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Marine Biology

, Volume 139, Issue 4, pp 771–776 | Cite as

Genetic evolution among selected members of the genus Naso (Nasinae), "unicornfishes" from Guam

  •  C. Dayton

Abstract.

A species-level phylogeny of selected surgeonfishes in the genus Naso (Acanthuridae: subfamily Nasinae) was constructed using allozyme data and found to be concordant with previous inferences drawn from morphological data. Naso spp. examined from waters surrounding Guam between 1992 and 1994 were: N. caesius (Randall and Bell, 1992), N. hexacanthus (Bleeker, 1855), N. lituratus (Schneider, 1801), N. thynnoides (Valenciennes, 1835), and N. unicornis (Forskål, 1775). Acanthurus lineatus (Linnaeus, 1758) (Acanthuridae: subfamily Acanthurinae) and Zanclus cornutus (Linnaeus, 1758) (Zanclidae) were included for the purpose of outgroup comparison. Analyses of the allozyme data set generated from 16 presumptive loci using both cladistic and phenetic tree-constructing techniques identified the sibling species N. caesius and N. hexacanthus as the most genetically similar taxa among the Naso species surveyed. The pair shared the most synapomorphic alleles and the lowest degree of genetic divergence with respect to other species studied. The unweighted pair-group method using the arithmetic mean (UPGMA) and the neighbor-joining (NJ) topologies, along with two synapomorphic alleles (Aat-2 and Gpi-A), characterize N. caesius, N. hexacanthus, N. lituratus, and N. unicornis as a monophyletic group. Many allelic autapomorphies were detected in N. thynnoides, a member of the subgenus Axinurus. This supports the morphological data, which suggest that one-plated unicornfishes form a monophyletic group. The proposed partial phylogeny inferred from the allozyme data is concordant with the morphological differences (i.e. dentition, osteology, and myology) that have been used to support the partition of the genus Naso into the subgenera Axinurus and Naso.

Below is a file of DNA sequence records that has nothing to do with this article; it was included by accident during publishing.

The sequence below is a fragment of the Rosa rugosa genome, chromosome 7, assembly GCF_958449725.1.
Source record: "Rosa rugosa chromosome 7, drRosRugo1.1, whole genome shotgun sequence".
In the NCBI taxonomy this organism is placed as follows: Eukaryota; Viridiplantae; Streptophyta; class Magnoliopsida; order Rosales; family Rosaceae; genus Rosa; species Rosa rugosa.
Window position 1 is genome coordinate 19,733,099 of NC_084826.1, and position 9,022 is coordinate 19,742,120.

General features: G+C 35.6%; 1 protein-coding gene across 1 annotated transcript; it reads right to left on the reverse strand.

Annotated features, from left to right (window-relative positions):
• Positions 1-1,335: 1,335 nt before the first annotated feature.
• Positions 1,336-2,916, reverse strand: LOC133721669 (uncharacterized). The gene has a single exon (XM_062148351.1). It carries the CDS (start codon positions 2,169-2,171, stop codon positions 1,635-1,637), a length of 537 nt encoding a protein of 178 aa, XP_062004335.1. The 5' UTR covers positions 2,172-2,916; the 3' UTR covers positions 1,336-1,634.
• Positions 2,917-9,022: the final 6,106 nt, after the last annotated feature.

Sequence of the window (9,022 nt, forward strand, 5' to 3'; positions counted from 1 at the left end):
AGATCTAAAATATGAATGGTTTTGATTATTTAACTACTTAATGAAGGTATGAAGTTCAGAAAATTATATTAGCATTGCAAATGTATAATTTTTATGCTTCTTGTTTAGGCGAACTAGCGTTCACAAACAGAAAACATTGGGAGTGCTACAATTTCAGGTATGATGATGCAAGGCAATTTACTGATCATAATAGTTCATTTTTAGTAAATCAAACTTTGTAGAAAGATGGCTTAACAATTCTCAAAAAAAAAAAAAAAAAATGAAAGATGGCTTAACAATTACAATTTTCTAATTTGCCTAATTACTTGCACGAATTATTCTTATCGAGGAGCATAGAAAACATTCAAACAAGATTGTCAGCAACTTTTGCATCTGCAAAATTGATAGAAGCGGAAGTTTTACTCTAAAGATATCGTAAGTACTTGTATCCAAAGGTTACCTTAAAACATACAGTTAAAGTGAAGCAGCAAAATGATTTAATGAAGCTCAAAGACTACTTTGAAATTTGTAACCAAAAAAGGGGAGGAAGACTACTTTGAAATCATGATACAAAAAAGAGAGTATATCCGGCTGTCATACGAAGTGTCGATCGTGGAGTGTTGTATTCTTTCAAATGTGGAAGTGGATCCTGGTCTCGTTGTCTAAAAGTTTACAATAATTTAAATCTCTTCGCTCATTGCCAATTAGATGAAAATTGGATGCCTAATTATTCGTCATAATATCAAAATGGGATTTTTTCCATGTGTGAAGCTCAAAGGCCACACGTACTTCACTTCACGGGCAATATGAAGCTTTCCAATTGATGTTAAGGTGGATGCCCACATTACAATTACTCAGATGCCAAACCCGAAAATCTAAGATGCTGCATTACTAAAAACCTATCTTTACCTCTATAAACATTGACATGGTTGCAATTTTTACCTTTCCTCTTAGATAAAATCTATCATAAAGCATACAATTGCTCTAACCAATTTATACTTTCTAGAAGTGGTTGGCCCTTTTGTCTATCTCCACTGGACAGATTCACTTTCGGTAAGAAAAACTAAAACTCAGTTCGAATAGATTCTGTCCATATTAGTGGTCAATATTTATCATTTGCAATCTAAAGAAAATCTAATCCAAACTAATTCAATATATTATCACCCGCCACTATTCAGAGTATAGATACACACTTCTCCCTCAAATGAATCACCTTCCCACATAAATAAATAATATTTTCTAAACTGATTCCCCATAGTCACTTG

Keywords

Genetic Divergence Lower Degree Morphological Difference Monophyletic Group Morphological Data 
These keywords were added by machine and not by the authors. This process is experimental and the keywords may be updated as the learning algorithm improves.

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Copyright information

© Springer-Verlag 2001

Authors and Affiliations

  •  C. Dayton
    • 1
  1. 1.University of Guam, Marine Laboratory, UOG Station, Mangilao 96923, Guam

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